Residents in two Metro Manila cities will be having a special non-working holiday this coming June 24, 2012. The city of Manila will be marking its 441st Araw ng Maynila while San Juan City will have its annual Wattah Wattah Festival on the said day. June 24 falls on a Sunday, which means that majority of Manila and San Juan residents will not actually benefit from the holiday unless their respective local government move the festivities to June 25.
Miguel Lopez de Legazpi, the first Spanish governor-general of the Philippines, proclaimed Manila as the capital city of the country in June 24, 1571. He also called Manila a “distinguished and ever loyal city.” Quezon City, who borders Manila on the north, briefly became the nation’s capital city from 1948 to 1972.
June 24 is also the feast day of Saint John the Baptist, to whom San Juan City was named after. During the annual Wattah Wattah festival, residents of San Juan douse water not only to their neighbors but to just about anyone (only freshwater, I hope). This activity aims to remind people that St. John baptized Jesus Christ, the San Juan government says. Notice that “Wattah Wattah” is a corrupted version of “Water Water.”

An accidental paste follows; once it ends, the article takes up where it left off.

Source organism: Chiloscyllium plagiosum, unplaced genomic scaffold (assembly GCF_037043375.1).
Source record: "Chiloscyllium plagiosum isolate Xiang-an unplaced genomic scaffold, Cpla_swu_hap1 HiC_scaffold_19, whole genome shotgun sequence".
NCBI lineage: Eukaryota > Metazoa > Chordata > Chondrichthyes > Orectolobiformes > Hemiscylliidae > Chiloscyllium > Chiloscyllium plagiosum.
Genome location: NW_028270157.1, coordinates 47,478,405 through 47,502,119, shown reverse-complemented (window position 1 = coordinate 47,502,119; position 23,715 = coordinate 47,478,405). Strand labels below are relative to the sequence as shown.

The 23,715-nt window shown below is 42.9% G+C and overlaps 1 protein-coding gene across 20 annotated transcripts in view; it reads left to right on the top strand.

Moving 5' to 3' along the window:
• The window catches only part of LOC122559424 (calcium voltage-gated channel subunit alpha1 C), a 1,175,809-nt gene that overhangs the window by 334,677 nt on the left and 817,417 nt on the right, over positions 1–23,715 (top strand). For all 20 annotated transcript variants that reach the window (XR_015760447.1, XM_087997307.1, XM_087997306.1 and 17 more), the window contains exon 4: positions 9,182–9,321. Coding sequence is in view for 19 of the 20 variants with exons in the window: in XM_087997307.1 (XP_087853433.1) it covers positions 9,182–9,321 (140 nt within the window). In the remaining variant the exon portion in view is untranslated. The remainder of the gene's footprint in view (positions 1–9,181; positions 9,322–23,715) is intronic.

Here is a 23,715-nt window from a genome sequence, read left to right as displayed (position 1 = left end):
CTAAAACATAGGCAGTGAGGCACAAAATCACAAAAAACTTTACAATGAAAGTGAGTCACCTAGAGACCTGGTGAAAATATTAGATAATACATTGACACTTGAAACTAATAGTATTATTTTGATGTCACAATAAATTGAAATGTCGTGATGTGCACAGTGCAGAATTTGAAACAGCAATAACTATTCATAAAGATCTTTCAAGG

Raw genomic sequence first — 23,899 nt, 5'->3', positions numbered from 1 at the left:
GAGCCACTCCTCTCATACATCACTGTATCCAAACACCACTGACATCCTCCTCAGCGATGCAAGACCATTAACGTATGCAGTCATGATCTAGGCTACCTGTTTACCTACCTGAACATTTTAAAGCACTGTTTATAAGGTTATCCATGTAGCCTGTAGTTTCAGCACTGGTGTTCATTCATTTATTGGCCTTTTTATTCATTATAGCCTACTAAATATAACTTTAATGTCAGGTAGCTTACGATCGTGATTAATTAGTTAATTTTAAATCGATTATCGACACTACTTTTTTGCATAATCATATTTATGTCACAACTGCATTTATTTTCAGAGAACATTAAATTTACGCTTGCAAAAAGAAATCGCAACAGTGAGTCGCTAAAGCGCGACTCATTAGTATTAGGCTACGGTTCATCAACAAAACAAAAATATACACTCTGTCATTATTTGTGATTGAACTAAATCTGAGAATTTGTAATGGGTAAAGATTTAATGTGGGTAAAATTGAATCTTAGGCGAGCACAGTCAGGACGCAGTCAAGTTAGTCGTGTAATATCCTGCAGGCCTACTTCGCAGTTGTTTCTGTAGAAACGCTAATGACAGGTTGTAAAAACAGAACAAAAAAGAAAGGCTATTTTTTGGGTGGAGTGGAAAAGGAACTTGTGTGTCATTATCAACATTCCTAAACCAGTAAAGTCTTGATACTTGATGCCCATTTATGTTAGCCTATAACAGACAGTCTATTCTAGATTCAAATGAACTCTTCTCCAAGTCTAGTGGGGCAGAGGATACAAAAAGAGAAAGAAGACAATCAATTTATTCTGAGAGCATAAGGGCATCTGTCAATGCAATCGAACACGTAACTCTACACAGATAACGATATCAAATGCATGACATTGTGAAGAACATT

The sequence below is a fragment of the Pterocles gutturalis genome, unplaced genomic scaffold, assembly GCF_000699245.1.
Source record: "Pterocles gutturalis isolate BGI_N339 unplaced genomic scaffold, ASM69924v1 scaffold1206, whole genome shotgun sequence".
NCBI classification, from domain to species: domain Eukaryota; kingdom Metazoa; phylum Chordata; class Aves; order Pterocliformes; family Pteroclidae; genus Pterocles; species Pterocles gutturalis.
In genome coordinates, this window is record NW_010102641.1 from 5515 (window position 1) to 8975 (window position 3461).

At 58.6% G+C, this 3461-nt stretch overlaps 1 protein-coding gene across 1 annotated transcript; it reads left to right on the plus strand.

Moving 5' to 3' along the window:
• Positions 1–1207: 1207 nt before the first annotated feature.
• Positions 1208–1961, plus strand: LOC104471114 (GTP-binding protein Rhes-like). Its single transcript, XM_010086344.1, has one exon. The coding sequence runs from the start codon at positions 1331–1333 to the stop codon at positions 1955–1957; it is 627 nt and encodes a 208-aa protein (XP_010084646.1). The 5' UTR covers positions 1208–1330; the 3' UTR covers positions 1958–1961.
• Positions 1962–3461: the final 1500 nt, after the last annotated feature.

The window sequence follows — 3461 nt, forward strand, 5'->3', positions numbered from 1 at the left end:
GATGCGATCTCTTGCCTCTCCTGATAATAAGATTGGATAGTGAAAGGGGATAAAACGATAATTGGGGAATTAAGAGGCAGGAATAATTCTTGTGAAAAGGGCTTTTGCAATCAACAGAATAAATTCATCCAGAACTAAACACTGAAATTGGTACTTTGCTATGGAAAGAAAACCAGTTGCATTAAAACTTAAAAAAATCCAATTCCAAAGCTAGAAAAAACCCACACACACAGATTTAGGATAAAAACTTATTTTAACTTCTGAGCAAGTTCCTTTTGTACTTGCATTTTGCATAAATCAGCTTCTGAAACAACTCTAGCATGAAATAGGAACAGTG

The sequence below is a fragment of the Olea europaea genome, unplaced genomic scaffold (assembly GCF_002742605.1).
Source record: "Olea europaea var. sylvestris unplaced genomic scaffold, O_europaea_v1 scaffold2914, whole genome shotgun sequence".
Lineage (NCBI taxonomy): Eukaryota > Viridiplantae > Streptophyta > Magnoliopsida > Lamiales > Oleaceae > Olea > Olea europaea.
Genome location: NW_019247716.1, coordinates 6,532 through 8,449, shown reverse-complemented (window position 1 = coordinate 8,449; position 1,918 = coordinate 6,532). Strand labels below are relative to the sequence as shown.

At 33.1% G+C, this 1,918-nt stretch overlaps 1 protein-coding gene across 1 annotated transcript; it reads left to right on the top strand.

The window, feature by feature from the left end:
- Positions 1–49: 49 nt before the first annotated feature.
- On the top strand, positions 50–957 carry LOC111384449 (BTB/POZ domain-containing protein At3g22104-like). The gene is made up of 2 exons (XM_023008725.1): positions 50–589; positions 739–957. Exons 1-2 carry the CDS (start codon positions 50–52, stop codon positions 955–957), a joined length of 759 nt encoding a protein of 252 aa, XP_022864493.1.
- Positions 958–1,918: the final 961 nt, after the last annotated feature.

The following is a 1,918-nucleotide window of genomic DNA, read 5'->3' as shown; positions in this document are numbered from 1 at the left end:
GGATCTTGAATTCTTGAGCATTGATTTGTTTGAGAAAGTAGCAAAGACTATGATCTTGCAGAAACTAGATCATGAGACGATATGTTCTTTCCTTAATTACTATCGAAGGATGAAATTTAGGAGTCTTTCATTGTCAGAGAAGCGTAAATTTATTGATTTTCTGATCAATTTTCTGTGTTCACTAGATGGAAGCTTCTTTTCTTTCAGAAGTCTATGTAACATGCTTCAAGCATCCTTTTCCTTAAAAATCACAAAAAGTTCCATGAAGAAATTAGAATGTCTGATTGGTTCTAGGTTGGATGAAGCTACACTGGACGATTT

The Araw ng Maynila and the Wattah Wattah Festival are both special non-working days. Even if June 24 is a Sunday, some employees may be compelled to report for work on this day because of the nature of their jobs (those working as call center agents, for instance).
If you have to come to work on June 24, keep in mind that according to pay rules implemented by the Department of Labor and Employment (DOLE), you are supposed to get plus 30% of your regular rate for the first eight hours of service rendered. If you work beyond eight hours, you should get plus 30% of your hourly rate for this holiday.
What if Sunday is your rest day and then you are being required to work on June 24? According to DOLE, those who do so should get 150% of their regular hourly rate for every hour of service rendered.
Lastly, employees who will not work on June 24 (probably because they are not required to) “unless there is a favorable company policy, practice or collective bargaining agreement (CBA) granting payment of wages on special days even if unworked.” Refer to this page on the DOLE website to know more about the complete holiday pay rules.
It is important to note that the department explicitly mentions that employees are entitled to a holiday premium only when “he/she is present or is on leave of absence with pay on the work day immediately preceding the holiday.” That is indicated in DOLE’s Handbook on Worker’s Statutory Monetary Benefits (released in 2010). Download the handbook in this link.